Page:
This review summarized my works concerning with the JOCS Award 1990 under the title mentioned above. It was mainly consisted of following items; 1) properties of substituted long-chain alkylphosphonic acids, 2) preparation of alkylphosphonic acids by radical reactions, 3) dealkylation of the dialkyl ester with a mixed reagent of Me3SiCl/NaI or LiBr, 4) biological activities of aminodiphosphonic acids, 5) phosphorylation of alcohol by oxidation of P-H compounds with oxygen by coupling with the oxidation-reduction cycle of copper chloride, and 6) photo-chemistry of organophosphorus compounds : photochemical C-P bond cleavage of arylmethyl-phosphonic acids and formation of monomeric metaphosphate anion, novel photo-generation of phosphono (aryl) carbene from triarylmethylphosphonic acids, photo-coupling of two aryl groups of diaryl alkylphosphonates, and others. References cited in this review are 121.
The peroxidation of human skin surface lipids was investigated by the CL-HPLC (chemiluminescence-high performance liquid chromatography) system, using a reversed phased HPLC column and hydroperoxide-specific luminescent reagent consisting of cytochrome c and luminol. Squalene hydroperoxide was detected as the most prominent chemiluminescent peak in oxidized skin surface lipids, and the retention time was identical with that of hydroperoxide of the autoxidized squalene. The chemiluminescent peak disappeared by sodium borohydride treatment. Skin surface lipids oxidized by natural exposure to sunlight were analyzed quntitatively and squalene hydroperoxide formation was confirmed.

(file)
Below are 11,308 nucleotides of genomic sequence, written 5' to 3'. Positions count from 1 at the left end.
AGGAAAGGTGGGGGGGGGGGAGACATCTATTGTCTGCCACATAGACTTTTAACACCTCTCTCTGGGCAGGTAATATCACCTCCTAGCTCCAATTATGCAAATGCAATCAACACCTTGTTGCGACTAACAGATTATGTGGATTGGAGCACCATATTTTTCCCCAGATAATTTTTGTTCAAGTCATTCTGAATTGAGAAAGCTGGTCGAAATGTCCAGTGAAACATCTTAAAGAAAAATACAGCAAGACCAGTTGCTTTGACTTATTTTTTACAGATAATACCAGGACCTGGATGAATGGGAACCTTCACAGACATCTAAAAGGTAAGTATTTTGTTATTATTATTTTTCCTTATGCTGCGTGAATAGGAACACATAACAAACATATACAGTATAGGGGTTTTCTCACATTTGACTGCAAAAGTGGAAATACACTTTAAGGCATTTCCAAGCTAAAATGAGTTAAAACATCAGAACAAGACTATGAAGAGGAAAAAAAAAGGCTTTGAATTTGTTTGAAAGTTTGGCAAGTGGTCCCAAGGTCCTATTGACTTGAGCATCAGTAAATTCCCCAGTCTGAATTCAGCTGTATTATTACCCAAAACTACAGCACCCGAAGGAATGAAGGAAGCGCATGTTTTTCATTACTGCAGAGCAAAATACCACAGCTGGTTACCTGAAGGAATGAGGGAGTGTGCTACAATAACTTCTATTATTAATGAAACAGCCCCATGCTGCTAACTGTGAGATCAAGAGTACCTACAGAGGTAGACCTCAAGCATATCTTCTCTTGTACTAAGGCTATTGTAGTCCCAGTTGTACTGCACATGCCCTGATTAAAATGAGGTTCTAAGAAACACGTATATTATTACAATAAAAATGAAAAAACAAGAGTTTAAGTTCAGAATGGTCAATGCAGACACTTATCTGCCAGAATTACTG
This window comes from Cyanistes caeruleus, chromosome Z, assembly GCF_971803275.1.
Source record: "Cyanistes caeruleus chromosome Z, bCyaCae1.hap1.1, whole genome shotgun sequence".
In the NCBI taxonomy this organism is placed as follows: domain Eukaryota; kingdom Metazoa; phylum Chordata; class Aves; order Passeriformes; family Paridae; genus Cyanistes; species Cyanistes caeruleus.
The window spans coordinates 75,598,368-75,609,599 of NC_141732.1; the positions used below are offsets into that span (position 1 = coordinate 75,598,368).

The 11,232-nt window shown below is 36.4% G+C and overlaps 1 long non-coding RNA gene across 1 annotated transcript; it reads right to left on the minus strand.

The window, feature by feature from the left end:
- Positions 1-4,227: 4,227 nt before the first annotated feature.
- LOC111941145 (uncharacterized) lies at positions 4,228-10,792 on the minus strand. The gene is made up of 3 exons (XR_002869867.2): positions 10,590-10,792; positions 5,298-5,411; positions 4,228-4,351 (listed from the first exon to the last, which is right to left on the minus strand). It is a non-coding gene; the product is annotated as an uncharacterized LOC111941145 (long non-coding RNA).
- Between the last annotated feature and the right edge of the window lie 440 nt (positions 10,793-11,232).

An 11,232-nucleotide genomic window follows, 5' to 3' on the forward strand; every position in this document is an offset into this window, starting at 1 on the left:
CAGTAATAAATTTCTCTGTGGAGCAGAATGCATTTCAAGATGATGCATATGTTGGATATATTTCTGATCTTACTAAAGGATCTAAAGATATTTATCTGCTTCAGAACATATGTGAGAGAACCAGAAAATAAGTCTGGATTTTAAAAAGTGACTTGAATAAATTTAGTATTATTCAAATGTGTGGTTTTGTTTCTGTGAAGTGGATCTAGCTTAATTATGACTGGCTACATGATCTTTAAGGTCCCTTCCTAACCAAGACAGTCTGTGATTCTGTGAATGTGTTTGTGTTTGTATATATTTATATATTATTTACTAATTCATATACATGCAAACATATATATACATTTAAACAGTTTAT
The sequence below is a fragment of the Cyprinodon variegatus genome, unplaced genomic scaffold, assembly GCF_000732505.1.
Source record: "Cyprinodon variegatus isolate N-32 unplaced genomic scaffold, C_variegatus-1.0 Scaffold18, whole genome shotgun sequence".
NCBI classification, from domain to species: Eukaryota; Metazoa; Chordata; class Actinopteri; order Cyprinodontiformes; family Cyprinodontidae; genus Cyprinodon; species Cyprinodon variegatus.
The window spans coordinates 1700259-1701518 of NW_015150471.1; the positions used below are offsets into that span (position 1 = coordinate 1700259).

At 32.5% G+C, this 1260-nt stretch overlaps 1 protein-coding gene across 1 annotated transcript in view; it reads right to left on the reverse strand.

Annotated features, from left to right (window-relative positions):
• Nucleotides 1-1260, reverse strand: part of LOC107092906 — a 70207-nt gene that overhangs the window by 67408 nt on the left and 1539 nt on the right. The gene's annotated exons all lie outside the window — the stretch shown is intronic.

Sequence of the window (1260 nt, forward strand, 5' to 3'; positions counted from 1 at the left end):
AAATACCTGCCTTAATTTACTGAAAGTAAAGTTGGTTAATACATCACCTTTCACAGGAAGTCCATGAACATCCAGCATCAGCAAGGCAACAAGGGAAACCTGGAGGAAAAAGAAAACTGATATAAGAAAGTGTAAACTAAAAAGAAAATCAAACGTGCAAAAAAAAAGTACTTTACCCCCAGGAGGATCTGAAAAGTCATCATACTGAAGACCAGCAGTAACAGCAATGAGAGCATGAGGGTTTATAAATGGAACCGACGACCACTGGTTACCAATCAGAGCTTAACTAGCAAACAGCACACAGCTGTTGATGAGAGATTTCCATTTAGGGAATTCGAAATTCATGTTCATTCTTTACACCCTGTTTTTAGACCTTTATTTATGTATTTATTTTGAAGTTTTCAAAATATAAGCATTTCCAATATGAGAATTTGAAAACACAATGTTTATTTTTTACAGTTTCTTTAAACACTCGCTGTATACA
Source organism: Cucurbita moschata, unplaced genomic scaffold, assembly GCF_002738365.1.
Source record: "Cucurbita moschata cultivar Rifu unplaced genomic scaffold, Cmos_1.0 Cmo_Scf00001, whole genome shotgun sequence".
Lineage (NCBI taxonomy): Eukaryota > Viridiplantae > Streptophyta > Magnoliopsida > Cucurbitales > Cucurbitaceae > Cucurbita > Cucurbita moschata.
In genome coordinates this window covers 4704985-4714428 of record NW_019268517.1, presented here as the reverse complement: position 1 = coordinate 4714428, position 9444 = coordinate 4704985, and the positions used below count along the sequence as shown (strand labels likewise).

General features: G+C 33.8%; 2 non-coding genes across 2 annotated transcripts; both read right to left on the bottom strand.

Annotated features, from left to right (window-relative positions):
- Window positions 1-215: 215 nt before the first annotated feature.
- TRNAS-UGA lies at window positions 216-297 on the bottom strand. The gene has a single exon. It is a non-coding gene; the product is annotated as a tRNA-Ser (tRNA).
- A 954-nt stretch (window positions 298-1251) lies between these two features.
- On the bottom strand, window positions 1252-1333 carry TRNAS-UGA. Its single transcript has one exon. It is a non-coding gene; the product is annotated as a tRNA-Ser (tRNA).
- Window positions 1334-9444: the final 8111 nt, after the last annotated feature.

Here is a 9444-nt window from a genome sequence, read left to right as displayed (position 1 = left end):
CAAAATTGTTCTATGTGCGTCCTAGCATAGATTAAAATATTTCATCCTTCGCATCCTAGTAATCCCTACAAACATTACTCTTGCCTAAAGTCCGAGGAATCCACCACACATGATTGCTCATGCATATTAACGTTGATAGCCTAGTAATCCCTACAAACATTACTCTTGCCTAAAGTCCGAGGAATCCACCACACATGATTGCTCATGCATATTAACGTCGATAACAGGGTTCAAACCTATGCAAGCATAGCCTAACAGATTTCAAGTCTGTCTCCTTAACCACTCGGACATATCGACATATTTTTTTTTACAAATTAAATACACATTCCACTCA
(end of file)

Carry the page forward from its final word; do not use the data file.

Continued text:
Four groups of weanling male rats were fed either palm, hardened or unhardened soybean oils or cacao butter, for 28d. Comparative studies were made on cholesterol and its metabolites in several tissues and feces from the rats, and on the chemical and physical properties of the dietary fats. 1) Hardening of soybean oil caused increase in octadecenoic acid, including trans-isomers, by conversion from linoleic and linolenic acids, regardless of the bound position in triglyceride. Amounts of saturated fatty acids, situated at the 2-position of triglyceride, were much less in cacaco butter than in palm oil. Cacao butter was mainly comprised of 2-oleo-1, 3-disaturated glycerides, thus causing it to show unique melting behavior. 2) Cholesterol concentrations in serum and liver were low in the hardened soybean oil group, but no significant differences between the cacao butter and palm or soybean oil groups could be detected. This was also observed for serum triglyceride and phospholipid. Analytical results on fatty acids in liver and fecal lipids suggested preferential excretion into the feces of octadecenoic acid, probably its trans-isomers, in the hardened soybean oil group, stearic acid in the cacao butter group, and palmitic acid in the palm oil group. 3) The amounts of cholesterol and its metabolites in feces from the hardened soybean oil group were essentially the same as those in the palm oil group. In the cacao butter group, however, cholesterol content was much higher than that in the palm oil group. Some metabolites subjected to the action of intestinal bacteria, such as coprostanol, lithocholic and deoxycholic acids, were present at significantly lower amounts than those in the other groups. Thus, the ratio of 21 metabolites to cholesterol in the feces was basically the same in all groups, except for the cacao butter group showing a smaller value. 4) From these results, the effects of hardened soybean oil on cholesterol metabolism may be equivalent to those of palm and soybean oils, but cacao butter may somewhat differently affect the metabolism and action of intestinal bacteria.